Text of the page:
When you take the negatives in your life and use them to build a narrative of who you are, often self-hatred comes soon after. You become trapped in your own narrative and punish yourself for your failures and shortcomings. The easy option becomes your natural response to every situation. When you start to feel uncomfortable or feel people may see you for the failure you are you retreat further into your safe zone, but with that comes unhappiness. You become a prisoner to your own fear and failure so those dreams you have become just that, dreams. That comparison to where you are now and where you want to be only build on your unhappiness. You become stuck.

Stuck is where I found myself for many years, however at some point I decided enough is enough and began to put myself in uncomfortable situations, it was awful. I would fail and feel humiliated and retreat back into my comfort zone. However, I would then push myself again… and again… and again. Until I got to the point where if I recognised myself backing away from a situation as I was scared of failing, I would make myself do it.

From doing this and learning from my negative experiences, I have grown massively as a person. I used to be scared of picking up the phone and making a call, now I won’t think twice about doing it. I may feel anxious about doing it, but I will do it. I would never have become a trainer where I had to talk in front of a group of people (first couple of times doing it were horrible). I wouldn’t have started up this blog, I would be paralysed by my fear of failure and what people might think.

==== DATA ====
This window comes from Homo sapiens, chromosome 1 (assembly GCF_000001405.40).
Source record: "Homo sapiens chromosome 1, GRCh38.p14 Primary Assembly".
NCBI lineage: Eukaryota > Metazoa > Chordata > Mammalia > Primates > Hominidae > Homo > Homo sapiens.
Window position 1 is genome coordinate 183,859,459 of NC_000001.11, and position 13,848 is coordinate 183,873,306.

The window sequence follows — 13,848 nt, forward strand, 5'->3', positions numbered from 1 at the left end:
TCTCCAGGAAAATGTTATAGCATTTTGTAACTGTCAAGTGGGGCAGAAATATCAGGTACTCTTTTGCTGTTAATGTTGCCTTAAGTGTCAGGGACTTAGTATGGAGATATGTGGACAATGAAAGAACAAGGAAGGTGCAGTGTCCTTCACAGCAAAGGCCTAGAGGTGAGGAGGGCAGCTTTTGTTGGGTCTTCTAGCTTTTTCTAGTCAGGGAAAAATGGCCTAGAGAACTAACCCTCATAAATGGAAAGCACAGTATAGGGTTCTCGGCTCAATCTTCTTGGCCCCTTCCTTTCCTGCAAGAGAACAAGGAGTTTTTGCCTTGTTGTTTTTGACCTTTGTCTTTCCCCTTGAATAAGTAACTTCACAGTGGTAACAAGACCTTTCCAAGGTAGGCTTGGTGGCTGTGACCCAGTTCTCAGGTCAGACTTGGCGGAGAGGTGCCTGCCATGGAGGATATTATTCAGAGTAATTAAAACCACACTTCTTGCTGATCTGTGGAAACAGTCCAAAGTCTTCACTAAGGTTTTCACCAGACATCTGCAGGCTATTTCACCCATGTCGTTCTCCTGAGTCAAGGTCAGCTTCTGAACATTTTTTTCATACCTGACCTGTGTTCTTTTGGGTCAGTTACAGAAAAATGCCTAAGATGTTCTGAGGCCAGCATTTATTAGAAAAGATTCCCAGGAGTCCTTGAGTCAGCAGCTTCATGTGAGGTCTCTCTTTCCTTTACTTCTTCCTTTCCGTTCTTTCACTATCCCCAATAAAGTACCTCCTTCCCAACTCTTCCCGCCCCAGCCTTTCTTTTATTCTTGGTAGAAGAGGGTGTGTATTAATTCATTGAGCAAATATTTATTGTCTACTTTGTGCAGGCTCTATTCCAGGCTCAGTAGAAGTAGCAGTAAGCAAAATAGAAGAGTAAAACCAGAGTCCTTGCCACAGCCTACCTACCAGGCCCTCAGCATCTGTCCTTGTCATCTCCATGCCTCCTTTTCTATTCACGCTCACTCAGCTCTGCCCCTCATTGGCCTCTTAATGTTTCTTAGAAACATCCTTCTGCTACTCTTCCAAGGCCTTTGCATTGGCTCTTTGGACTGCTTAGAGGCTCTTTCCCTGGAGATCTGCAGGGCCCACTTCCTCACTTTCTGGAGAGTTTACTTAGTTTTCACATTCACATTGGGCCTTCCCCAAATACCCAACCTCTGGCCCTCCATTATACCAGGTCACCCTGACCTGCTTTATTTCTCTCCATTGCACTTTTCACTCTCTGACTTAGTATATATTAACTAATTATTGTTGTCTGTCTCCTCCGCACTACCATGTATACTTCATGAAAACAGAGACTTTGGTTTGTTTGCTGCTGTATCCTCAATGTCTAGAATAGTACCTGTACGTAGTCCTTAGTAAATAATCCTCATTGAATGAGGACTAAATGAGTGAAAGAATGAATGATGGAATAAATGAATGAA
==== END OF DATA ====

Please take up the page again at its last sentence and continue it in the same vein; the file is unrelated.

More recently I’ve learnt that this mindset can also be applied to smaller, everyday things. Such as making the decision to attempt a drawing instead of watching some TV. Or going to the gym and trying out the weights section instead of shying away and not achieving what I wanted to in the gym.

When you put yourself out there and try to better yourself or your quality of life, you will hit roadblocks and feel like you’ll never make it to where you want to be. Hitting that block is nothing to be ashamed of. This is a journey and it is the first time you’ve been down this route; no one expects you to know what you’re doing or where you’re going. I can’t promise some people won’t form their own judgements that do not help you; however, I can promise you that they do not matter. All that matters is that you do not forget those failures and you keep trying. Everyone fails, but not everyone learns to use those failures to their advantage. Be open and honest with yourself about your failures, you can do this.

Garden
It took about 50 different photos to finally get one I was happy with. I nearly gave up after the first round of photos I took as I felt like I just wasn’t skilled enough to capture what I wanted. However, I kept trying and got a pretty nice snap out of it in the end. From the rotting and dying plant, grows a pretty flower.

 

 

Depression

Can depression numb your feelings?